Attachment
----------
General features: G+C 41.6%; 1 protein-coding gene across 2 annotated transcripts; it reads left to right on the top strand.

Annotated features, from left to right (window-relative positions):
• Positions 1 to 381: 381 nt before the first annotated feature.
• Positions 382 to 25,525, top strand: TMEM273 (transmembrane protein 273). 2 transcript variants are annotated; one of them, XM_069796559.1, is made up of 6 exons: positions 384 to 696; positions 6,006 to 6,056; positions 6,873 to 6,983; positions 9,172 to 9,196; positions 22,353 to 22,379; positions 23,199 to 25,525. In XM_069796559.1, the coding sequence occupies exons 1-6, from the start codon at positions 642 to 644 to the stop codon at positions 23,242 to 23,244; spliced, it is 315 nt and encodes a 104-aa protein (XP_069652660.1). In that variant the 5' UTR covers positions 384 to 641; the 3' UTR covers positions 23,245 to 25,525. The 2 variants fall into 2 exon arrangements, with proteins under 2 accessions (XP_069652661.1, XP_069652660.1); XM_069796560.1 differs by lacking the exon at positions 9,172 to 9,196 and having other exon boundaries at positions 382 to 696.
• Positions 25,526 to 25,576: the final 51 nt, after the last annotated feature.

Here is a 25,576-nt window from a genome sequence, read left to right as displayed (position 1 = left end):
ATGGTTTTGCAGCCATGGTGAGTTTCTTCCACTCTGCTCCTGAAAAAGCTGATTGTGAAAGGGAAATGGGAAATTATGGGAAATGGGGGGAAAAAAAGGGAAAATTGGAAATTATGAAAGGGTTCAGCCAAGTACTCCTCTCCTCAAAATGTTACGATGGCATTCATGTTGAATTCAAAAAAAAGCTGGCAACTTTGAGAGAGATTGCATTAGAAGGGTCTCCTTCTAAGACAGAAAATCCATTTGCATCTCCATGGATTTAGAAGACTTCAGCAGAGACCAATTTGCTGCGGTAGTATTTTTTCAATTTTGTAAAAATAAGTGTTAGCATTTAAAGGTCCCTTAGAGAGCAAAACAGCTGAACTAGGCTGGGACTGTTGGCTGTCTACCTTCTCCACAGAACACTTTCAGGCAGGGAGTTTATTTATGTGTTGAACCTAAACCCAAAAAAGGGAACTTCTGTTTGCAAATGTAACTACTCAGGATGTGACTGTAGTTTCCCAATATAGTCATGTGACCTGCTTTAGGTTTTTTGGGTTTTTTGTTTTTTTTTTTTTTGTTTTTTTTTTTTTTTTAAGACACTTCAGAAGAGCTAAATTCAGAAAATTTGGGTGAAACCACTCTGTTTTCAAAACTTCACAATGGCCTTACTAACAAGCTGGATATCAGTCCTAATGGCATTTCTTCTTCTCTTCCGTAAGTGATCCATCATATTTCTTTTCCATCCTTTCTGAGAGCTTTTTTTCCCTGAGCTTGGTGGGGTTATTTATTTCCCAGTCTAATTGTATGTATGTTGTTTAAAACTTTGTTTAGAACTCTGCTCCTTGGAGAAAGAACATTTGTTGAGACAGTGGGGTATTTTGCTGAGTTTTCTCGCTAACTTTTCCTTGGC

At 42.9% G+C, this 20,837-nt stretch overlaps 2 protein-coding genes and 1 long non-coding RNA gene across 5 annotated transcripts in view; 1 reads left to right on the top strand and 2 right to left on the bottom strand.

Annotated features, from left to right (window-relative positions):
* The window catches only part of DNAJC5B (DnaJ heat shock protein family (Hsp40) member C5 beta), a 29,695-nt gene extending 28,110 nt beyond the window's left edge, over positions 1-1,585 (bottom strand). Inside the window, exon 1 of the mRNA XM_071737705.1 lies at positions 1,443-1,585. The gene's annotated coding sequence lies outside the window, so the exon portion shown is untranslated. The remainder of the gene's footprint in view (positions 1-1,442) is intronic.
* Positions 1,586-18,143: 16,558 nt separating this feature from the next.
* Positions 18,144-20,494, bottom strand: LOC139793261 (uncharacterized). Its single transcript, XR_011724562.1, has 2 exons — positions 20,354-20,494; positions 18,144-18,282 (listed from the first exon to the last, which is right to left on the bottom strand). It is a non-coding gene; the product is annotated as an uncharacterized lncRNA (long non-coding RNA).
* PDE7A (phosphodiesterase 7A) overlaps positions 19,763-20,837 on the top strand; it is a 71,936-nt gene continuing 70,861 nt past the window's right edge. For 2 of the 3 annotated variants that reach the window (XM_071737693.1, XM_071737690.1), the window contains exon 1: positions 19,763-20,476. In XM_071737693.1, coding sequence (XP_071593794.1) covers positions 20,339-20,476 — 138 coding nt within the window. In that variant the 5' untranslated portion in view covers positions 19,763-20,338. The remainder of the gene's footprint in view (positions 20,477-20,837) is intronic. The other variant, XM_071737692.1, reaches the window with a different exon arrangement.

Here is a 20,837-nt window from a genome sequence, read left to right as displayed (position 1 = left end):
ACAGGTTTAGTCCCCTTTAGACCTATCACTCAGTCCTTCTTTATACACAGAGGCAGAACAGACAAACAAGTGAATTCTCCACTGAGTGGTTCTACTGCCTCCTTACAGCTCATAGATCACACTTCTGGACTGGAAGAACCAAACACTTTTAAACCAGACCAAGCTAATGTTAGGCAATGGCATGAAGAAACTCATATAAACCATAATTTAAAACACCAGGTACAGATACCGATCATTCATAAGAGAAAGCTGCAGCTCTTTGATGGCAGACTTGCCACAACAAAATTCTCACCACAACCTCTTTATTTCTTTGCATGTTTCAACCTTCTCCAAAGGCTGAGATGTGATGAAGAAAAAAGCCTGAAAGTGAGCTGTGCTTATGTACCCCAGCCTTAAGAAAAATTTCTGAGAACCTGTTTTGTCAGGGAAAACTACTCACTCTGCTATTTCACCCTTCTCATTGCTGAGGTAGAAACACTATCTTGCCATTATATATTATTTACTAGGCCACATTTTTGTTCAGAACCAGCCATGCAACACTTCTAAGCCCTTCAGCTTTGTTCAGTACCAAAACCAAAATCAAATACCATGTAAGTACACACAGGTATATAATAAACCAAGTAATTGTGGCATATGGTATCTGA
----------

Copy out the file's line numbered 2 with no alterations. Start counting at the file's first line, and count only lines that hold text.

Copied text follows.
Annotated features, from left to right (window-relative positions):